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A crowd of several thousand Irish Republicans of various hues united collectively on Easter Saturday, 7th April, 2012, to commemorate Irish National Liberation Army volunteers Dominic and Mary McGlinchey in their home town of Bellaghy, county Derry,  Ireland. Dominic and his wife and comrade, Mary McGlinchey, were shot dead in the most cruel of circumstances by the enemies of the Socialist Republic which both volunteers selflessly dedicated their lives to.  The pro-imperialist media of the day must surely bear a significant responsibility for their murders, by shamelessly and constantly demonising the two Irish Republican Socialist activists in life and even in death.

A colour party from the Irish Republican Socialist Movement, carrying the furled flags of the four provinces, the national flag, the Starry Plough and the Red flag, led the commemoration to Bellaghy cemetery.

source.

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The annual Irish Republican Socialist Movement’s 1916 Rising Commemoration will be held on 8th April, Easter Sunday in Belfast.  Members and supporters are asked to assemble outside Dunville Park, Falls Road at 11am.

Departing from Dunville Park to Milltown Cemetery at 11.30am sharp!  For further details or requests  for inclusion of wreaths,  please contact the Irish Republican Socialist Party’s national headquarters at Costello House, 392b Falls Road, Belfast or your local IRSP representative.

Honour Ireland’s dead, wear an Easter Lilly!

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Who is Colin Duffy? 

Colin Duffy is the most recognisable name and face among dissident republicans in Northern Ireland according to BBC.   He is a former IRA prisoner from Lurgan, County Armagh.  In 1995 he was jailed but later acquitted of the murder of a British UDR Soldier & two years later he was charged with shooting dead two RUC men in Lurgan town centre but the charges were later dropped.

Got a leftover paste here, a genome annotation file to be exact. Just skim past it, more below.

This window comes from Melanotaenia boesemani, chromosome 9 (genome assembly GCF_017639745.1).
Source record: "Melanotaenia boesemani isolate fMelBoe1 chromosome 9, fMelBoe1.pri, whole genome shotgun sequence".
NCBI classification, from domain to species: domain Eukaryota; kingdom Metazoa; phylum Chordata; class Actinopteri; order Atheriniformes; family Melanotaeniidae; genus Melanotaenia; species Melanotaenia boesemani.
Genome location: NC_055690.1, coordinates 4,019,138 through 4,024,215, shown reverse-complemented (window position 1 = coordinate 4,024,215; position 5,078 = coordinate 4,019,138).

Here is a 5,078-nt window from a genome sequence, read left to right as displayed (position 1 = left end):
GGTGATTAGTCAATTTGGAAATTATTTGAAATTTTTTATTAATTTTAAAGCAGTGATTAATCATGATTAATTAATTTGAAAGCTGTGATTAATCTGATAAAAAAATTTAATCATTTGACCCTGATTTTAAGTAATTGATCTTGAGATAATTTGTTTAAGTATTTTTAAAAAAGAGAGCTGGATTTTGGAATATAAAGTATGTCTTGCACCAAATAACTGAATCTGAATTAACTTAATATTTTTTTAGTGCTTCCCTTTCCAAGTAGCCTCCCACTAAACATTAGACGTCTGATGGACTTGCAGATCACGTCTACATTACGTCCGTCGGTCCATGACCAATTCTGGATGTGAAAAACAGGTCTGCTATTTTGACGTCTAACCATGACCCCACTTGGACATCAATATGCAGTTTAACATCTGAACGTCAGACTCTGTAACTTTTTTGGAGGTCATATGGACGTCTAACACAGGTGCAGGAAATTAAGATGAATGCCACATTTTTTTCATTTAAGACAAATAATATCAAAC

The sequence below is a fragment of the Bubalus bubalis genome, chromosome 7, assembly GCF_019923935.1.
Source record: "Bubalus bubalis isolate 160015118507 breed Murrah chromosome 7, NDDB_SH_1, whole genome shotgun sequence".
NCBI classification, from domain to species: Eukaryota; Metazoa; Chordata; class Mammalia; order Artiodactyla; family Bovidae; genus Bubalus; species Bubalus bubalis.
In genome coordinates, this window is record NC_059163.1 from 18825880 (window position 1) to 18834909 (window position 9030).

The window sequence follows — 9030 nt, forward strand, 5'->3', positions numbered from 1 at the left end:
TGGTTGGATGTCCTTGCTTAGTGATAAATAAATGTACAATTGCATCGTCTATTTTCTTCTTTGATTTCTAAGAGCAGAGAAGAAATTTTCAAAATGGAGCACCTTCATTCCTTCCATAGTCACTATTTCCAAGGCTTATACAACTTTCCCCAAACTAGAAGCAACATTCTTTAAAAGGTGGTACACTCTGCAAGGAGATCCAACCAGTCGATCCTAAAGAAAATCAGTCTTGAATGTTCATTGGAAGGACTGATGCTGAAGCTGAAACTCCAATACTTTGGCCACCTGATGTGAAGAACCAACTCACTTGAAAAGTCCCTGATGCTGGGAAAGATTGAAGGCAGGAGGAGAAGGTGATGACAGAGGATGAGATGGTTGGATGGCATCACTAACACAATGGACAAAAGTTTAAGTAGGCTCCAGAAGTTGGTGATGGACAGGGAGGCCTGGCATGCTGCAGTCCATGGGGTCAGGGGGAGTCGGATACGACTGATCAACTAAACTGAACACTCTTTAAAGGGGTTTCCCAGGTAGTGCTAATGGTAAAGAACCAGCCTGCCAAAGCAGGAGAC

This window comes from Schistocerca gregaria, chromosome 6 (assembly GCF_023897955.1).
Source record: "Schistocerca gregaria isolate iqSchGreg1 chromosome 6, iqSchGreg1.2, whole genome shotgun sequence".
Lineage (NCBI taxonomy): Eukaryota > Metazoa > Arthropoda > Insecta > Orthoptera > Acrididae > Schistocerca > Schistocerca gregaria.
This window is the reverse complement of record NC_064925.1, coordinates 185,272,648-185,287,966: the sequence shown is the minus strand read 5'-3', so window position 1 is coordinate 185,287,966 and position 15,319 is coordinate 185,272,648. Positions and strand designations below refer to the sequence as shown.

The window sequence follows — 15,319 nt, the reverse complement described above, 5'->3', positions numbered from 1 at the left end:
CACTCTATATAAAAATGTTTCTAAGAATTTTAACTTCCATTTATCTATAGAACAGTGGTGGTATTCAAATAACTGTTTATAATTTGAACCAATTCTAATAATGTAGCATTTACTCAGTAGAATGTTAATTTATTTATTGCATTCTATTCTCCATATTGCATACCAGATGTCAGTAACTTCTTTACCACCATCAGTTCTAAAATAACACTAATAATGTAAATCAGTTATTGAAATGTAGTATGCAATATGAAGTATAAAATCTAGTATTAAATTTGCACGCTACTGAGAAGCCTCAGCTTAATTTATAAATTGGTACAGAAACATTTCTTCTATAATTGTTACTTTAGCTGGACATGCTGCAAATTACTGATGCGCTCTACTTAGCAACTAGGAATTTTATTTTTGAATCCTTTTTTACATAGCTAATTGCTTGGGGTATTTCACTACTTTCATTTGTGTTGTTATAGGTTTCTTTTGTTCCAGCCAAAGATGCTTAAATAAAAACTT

On 20 January 2012 Colin Duffy was found not guilty on the charge of murder in relation to the shooting dead of two British Soldiers in March 2009 in County Antrim.

New Resistance sends our Solidarity and our Revolutionary regards to Colin Duffy, his family and all those martyred, imprisoned  and free fighting in the just cause of Irish Freedom and Social Justice.

An account from a family member of Collin on his release…

“Words cannot describe the many emotions we went through today. When the judge said that the prosecution had failed to prove beyond a reasonable doubt that Colie was guilty of all charges we all gasped (not cheered or shouted which was reported by some of the media) and instantly the judge ordered us out of the court and the RUC rushed in and put us out. We were in total shock if I am honest but after many hugs and some tears of joy our thoughts quickly turned to Brian and we waited anxiously on his verdict. We tried to get back in to the court to give Brian our support but they refused us entry so we waited patiently outside for what seemed like hours.

Then came the devastating news that Brian was not coming home and instantly our joy disappeared. We went from a high to complete devastation.

We then expected Colie, who was with his barrister waiting on Brian’s verdict, to appear but there was no sign of him.

Meanwhile the car-park out side was filling up with loyalists who were shouting and jeering. It seemed like forever before one of Colie’s legal team came out and told us that they were refusing to release Colie who we now learned was locked in a holding cell with his barrister. The reason they gave was that Maghaberry Prison refused to accept he was acquitted and wanted confirmation from the judge !!!

Eventually Colie appeared and we left the court to what I can only describe as the most frightening few yards I have ever walked…The loyalists were screaming at us spitting at us, up in our faces threatening us and it was chaotic. We were all separated by the mob of loyalists and the mob of press and lets not forget the mob of RUC who had allowed them to get right up into our faces. When we eventually got into our cars they surrounded us spitting all over the windows, thumping the car, standing in front of the car and refusing to move and trying to open the car doors. We eventually got out of the car park and began our journey home.

At home in Lurgan Colie was reunited with his wife and children and it would have broke your heart to see the joy on all their faces.

We off course were absolutely over the moon but truth be told none of us were in the mood for a big celebration as Brian and his family were constantly in our thoughts but we are delighted that Colie is home where he belongs with his wife and family and you can be sure he will be striving just as hard on the outside as he did on the inside to get the August agreement implemented.”